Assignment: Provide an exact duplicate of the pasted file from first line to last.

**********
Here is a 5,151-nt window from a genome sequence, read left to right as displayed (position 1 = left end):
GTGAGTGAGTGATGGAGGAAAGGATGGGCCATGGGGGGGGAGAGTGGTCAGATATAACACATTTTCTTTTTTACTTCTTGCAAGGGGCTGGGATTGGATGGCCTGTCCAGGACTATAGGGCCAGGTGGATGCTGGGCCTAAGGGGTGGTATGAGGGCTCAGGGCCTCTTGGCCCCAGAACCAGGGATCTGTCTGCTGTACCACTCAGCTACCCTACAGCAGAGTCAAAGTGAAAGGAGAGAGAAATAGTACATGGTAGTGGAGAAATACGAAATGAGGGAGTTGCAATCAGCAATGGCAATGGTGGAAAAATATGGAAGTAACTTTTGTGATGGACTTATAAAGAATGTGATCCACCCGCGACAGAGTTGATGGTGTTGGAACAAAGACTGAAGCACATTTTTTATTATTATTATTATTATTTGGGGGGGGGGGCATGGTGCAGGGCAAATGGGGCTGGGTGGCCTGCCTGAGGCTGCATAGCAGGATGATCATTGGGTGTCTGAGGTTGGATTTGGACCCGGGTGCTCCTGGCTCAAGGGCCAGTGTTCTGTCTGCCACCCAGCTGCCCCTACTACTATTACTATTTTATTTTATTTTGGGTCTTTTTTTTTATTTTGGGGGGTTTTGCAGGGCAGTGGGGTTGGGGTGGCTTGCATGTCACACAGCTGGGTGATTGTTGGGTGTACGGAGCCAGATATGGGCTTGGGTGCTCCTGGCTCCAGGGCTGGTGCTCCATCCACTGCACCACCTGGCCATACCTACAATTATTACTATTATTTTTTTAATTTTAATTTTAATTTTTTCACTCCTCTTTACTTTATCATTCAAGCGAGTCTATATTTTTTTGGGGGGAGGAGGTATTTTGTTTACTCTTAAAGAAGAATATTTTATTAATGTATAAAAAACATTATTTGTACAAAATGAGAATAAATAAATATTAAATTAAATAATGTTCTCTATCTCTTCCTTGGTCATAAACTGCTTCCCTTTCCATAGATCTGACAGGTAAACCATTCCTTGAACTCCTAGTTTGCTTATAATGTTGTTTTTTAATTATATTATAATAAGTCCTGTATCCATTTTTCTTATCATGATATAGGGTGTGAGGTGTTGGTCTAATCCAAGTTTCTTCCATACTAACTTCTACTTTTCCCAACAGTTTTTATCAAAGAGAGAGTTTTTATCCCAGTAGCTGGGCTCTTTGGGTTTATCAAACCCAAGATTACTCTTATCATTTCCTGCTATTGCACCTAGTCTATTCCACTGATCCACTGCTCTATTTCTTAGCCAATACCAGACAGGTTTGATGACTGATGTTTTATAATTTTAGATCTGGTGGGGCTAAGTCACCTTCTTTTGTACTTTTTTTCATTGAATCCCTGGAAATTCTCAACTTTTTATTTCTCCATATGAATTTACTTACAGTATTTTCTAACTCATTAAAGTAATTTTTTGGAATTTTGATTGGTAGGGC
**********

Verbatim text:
Here is a 5,151-nt window from a genome sequence, read left to right as displayed (position 1 = left end):
GTGAGTGAGTGATGGAGGAAAGGATGGGCCATGGGGGGGGAGAGTGGTCAGATATAACACATTTTCTTTTTTACTTCTTGCAAGGGGCTGGGATTGGATGGCCTGTCCAGGACTATAGGGCCAGGTGGATGCTGGGCCTAAGGGGTGGTATGAGGGCTCAGGGCCTCTTGGCCCCAGAACCAGGGATCTGTCTGCTGTACCACTCAGCTACCCTACAGCAGAGTCAAAGTGAAAGGAGAGAGAAATAGTACATGGTAGTGGAGAAATACGAAATGAGGGAGTTGCAATCAGCAATGGCAATGGTGGAAAAATATGGAAGTAACTTTTGTGATGGACTTATAAAGAATGTGATCCACCCGCGACAGAGTTGATGGTGTTGGAACAAAGACTGAAGCACATTTTTTATTATTATTATTATTATTTGGGGGGGGGGGCATGGTGCAGGGCAAATGGGGCTGGGTGGCCTGCCTGAGGCTGCATAGCAGGATGATCATTGGGTGTCTGAGGTTGGATTTGGACCCGGGTGCTCCTGGCTCAAGGGCCAGTGTTCTGTCTGCCACCCAGCTGCCCCTACTACTATTACTATTTTATTTTATTTTGGGTCTTTTTTTTTATTTTGGGGGGTTTTGCAGGGCAGTGGGGTTGGGGTGGCTTGCATGTCACACAGCTGGGTGATTGTTGGGTGTACGGAGCCAGATATGGGCTTGGGTGCTCCTGGCTCCAGGGCTGGTGCTCCATCCACTGCACCACCTGGCCATACCTACAATTATTACTATTATTTTTTTAATTTTAATTTTAATTTTTTCACTCCTCTTTACTTTATCATTCAAGCGAGTCTATATTTTTTTGGGGGGAGGAGGTATTTTGTTTACTCTTAAAGAAGAATATTTTATTAATGTATAAAAAACATTATTTGTACAAAATGAGAATAAATAAATATTAAATTAAATAATGTTCTCTATCTCTTCCTTGGTCATAAACTGCTTCCCTTTCCATAGATCTGACAGGTAAACCATTCCTTGAACTCCTAGTTTGCTTATAATGTTGTTTTTTAATTATATTATAATAAGTCCTGTATCCATTTTTCTTATCATGATATAGGGTGTGAGGTGTTGGTCTAATCCAAGTTTCTTCCATACTAACTTCTACTTTTCCCAACAGTTTTTATCAAAGAGAGAGTTTTTATCCCAGTAGCTGGGCTCTTTGGGTTTATCAAACCCAAGATTACTCTTATCATTTCCTGCTATTGCACCTAGTCTATTCCACTGATCCACTGCTCTATTTCTTAGCCAATACCAGACAGGTTTGATGACTGATGTTTTATAATTTTAGATCTGGTGGGGCTAAGTCACCTTCTTTTGTACTTTTTTTCATTGAATCCCTGGAAATTCTCAACTTTTTATTTCTCCATATGAATTTACTTACAGTATTTTCTAACTCATTAAAGTAATTTTTTGGAATTTTGATTGGTAGGGC